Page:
1. Millennials have a message
Six inspiring young leaders join Microsoft CEO Satya Nadella this year as Co-Chairs of Davos, and they had a strong message at the opening press conference.
Perhaps the most emotional plea came from Mohammed Hassan Mohamud, a Somalian refugee who has spent the last 20 years living as a displaced person in a camp. What keeps him awake at night is whether he will spend the rest of his life there.
His call to action for participants was two-fold. First of all he said that refugee camps were unethical, killing people and their spirit. Then he challenged people to get to know refugees, talk to them, and demystify them. "I don't know what you're afraid of," he said.
Find out more about Akira Sakano, who is creating a waste-free village in Japan; and Basima Abdulrahman, the architect who wants to rebuild a greener and more sustainable Iraq.
2. Time for a leadership reboot?
The challenges the world is facing right now call for a new kind of leadership, not the combativeness of the past, argues New Zealand's Prime Minister Jacinda Ardern.
3. The Garden of Eden is no more
Sir David Attenborough spoke those chilling words as he collected his Crystal Award on Monday, lamenting the massive destruction humanity had meted out on the natural world.
It's a theme that will resonate all week. In an interview with Prince William, the venerated broadcaster said: "It's not just a question of beauty, or interest, or wonder - the essential ingredient of human life is a healthy planet. We are in danger of wrecking that."
4. Latin America's new voices
In a plenary session, Brazil's new President Jair Bolsonaro vowed to open up the economy, rout corruption and raise standards of education.
Meanwhile, in a separate session on Latin America's future, Costa Rica's youngest ever President, Carlos Alvarado Quesada, addressed one of the biggest themes of the week when he said: "Many people say protecting the climate goes against the economy. But quite the contrary."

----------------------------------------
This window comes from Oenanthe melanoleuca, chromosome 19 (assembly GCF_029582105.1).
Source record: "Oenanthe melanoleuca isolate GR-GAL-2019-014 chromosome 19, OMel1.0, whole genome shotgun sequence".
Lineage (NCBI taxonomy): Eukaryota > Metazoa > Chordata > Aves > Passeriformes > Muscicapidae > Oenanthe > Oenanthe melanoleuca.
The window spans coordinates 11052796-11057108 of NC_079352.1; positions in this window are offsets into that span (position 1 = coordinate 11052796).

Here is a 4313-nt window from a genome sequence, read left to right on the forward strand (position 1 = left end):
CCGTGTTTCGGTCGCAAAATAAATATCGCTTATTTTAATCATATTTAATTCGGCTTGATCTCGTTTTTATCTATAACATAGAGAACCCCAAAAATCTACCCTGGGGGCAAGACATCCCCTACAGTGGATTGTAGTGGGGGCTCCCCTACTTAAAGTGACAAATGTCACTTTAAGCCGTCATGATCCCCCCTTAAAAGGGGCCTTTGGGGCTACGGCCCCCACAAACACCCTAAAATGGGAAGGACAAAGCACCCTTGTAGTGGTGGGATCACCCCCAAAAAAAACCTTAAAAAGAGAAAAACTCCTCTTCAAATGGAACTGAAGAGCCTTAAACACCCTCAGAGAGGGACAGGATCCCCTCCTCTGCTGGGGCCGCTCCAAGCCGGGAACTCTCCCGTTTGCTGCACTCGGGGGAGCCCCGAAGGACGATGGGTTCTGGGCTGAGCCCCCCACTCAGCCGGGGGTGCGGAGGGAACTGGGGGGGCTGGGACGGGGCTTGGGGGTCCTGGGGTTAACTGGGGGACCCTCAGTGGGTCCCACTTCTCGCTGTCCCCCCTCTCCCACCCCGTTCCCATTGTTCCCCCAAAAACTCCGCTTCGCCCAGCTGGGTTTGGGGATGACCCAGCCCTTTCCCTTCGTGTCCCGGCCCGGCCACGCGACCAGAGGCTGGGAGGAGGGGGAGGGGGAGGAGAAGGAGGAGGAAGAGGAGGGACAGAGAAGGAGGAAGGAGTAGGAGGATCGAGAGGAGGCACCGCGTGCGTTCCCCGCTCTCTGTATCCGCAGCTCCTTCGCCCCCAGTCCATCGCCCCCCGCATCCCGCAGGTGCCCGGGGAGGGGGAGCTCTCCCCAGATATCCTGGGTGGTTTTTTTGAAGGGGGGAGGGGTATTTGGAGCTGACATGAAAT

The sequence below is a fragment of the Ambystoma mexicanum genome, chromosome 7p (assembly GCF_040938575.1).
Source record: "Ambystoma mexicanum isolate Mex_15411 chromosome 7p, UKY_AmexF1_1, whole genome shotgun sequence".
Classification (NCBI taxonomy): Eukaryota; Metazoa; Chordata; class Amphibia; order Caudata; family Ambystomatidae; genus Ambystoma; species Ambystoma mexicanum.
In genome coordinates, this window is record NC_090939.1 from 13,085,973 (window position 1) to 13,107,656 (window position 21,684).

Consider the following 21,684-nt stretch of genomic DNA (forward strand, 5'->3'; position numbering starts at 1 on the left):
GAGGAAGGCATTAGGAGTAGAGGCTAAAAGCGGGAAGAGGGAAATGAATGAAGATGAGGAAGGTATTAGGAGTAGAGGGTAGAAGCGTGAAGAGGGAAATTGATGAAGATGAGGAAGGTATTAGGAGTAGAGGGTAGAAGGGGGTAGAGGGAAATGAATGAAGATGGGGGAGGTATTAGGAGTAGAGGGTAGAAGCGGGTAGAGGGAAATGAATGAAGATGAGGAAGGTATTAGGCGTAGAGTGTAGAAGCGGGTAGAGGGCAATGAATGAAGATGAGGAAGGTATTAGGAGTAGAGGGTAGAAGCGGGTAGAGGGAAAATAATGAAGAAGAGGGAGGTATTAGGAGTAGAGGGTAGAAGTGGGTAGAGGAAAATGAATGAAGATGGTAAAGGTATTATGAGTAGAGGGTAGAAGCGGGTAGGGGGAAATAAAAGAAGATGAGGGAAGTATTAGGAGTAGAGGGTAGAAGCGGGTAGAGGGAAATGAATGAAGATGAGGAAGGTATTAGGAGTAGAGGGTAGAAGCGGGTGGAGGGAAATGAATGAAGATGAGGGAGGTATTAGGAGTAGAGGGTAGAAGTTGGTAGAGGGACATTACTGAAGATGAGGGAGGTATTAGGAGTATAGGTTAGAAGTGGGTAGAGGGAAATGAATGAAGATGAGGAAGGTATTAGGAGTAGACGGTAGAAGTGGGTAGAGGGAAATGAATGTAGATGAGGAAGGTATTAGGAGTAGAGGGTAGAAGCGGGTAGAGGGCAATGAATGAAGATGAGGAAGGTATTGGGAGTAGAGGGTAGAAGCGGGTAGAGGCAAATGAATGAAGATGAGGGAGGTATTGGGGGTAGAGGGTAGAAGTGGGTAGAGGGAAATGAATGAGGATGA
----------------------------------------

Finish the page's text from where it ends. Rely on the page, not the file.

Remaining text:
Costa Rica had managed to protect its environment while also investing in its people, he said.
5. Soft words in the trade war?
US Secretary of State Mike Pompeo, speaking on video link, struck an optimistic tone on resolving America's rumbling trade dispute with China.
“There are those who say that a superpower conflict between our countries is inevitable. We don’t see it that way,” he said. However, he outlined sticking points such as stronger respect for the Intellectual Property of American firms operating in China.
6. Chimpanzees have culture too
In a fascinating insight into her work as a primatologist spanning decades, Jane Goodall described how chimpanzee culture was passed down from mothers to their young. In some places it is OK to eat the fruit; in other places, it is not. One to bear in mind in the Davos conference centre.
7. How much will it cost to reskill the workforce?
A new World Economic Forum report finds that 95% of the 1.4 million US workers who are expected to be displaced in the next decade can be transitioned to new positions with similar skills and higher wages.But the total cost of reskilling all these workers is $34 billion. So who picks up the bill?
8. A lesson from history on globalization
Rand Corporation's Michael Mazarr pointed out the stark fact that new institutions tend to arise out of wars. Their influence and power tend to fade over time, as shown in this chart:
He thinks we’ve reached a turning point and that it will take more than tweaks to keep the current order in place.